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                                                                                                                                                                                                                                                        A natural Jewel


Ninety-five km north of Chiang Mai, the river breathes to life as a small clear green water creek and winds and twists itself through undisturbed woods and quiet farm land. One can hear flocks of native and migrating birds, the water buffalo’s bell and other creatures, thirsty for the fresh and cool waters, linger along the shores.  Here and there a blue pipe with a small motor grinning promises irrigation for the small farmer.  And then the jungle swallows the river up again with a thick cover of trees brushing the precious liquid, and fallen and uprooted trees tell of pasts floods.  Experience the undisturbed silence with the relentless current gurgling over the rocky bottom of the river seeking the path of least resistance. The presence of children, as the water nears the village, turns the river into twists of joy as the laughter of the youngsters echoes through the woods. More fallen trees with their monstrous root works pointing into the sky can only hint of the powerful surge that must have gone through this valley.  The river widens now as it approaches the Chiang Dao Valley still acting unruly, with overgrown turns and spring like river tongs proudly presenting the wave trails as they lead our eyes to views of Chiang Dao Mountain. And it seems the river also wants to get a really good look of this incredible peak twisting and turning, so all 180 degrees of the mountain can be admired. The last tooth of the Himalayas they call it, with its jagged edges it cuts through the blue sky dwarfing the neighboring hills. Villagers are now more plentiful, as they extract nourishment from the belly of their flowing dinner table; the nets are thrown, and the fishing rod patiently aims toward the center, the snorkelers dive under the grass covering the shores and livestock takes a well deserved bath. The Chiang Dao valley’s  narrow funnel speeds up the current and the Mae Ping  River squeezes through to reach the Mae Ngat Valley.

Mae Ngat Valley

The greenest valley of them all lies west of the largest water reserve in the region, the Siri lanna Reservoir or Mae Ngat Dam releases its water regularly to feed the vast fields below and joins the Mae Ping River for a ride into the Mae Taeng Forest Reserve; with plenty of water large trees are flourishing in this uninhabited region.  The swift waters being slowed down by the high head Mae Taeng Dam create a peaceful calmness that surrounds us as we cross the forest reserve. A monk in a floating hut, guarding this national resource and water buffaloes grassing on the side break the awe. Finally, the Mae Teang Dam seems to separate the encroaching civilization in the south from the undisturbed river in the north.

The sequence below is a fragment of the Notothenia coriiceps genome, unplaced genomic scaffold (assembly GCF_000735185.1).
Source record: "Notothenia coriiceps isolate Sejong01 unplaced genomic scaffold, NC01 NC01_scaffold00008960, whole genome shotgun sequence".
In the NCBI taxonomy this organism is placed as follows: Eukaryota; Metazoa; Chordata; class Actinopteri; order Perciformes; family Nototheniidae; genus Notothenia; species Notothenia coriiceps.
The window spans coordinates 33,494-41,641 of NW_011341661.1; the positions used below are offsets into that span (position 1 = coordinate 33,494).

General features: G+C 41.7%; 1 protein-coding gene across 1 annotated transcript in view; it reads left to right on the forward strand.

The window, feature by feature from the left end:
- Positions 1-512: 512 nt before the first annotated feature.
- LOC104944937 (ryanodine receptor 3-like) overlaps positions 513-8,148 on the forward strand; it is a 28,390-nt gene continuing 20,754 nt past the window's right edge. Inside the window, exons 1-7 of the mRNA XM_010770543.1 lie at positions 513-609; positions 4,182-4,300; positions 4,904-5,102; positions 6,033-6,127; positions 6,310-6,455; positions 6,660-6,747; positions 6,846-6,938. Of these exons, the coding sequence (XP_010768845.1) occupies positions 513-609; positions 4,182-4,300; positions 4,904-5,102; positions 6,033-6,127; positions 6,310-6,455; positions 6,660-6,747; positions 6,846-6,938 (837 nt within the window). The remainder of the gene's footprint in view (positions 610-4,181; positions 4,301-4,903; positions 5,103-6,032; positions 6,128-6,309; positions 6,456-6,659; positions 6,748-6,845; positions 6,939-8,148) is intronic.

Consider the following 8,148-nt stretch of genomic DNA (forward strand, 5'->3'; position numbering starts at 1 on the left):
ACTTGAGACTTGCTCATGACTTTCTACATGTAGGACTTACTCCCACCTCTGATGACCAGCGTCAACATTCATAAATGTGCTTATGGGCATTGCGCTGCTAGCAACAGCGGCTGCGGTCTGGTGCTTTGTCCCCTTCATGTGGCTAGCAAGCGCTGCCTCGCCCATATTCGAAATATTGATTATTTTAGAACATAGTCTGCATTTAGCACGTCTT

It seems man has gone mad for the next 10 km; the precious sand must at all costs be extracted and used to support the ‘square world’ that we construct for ourselves and obviously so much admire.

Sand grabing

And then all the enterprising subsides and the river shores breathe a healthy green again. The now wide river keeps the birds flying across long enough that the bird watchers find good climes for the native feathers. The river gets lazy as lots of smaller rivers join it including the Mae Taeng River. And so the mighty Mae Ping River with its full belly rolls itself towards Chiang Mai. Encroaching villages, some friendly respecting the purity of this fine river and some not, carve their stake, but even here the river rules with its powerful floodwaters and broken down bridges and caved in concrete banks tell the story. As the water nears the center of Chiang Mai, it restfully flows at minimal speed past the buildings and modern bridges. Slowly and patiently carrying dinner boats, small fishing canoes and kayakers training in the evening sun, the mighty Mae Ping heads south from here and becomes one of the largest rivers in Thailand as it joins the Chao Phraya River heading to the Gulf of Thailand.

Mae Ping near its source

As nature seekers and exploring kayakers, we can’t discriminate against nature’s path, as humans we have to except that our kind is part of that nature for better or for worse.

Your River Enthusiast


The Mae Ping Creek , join us as we step back in time and pace .

feel the peace.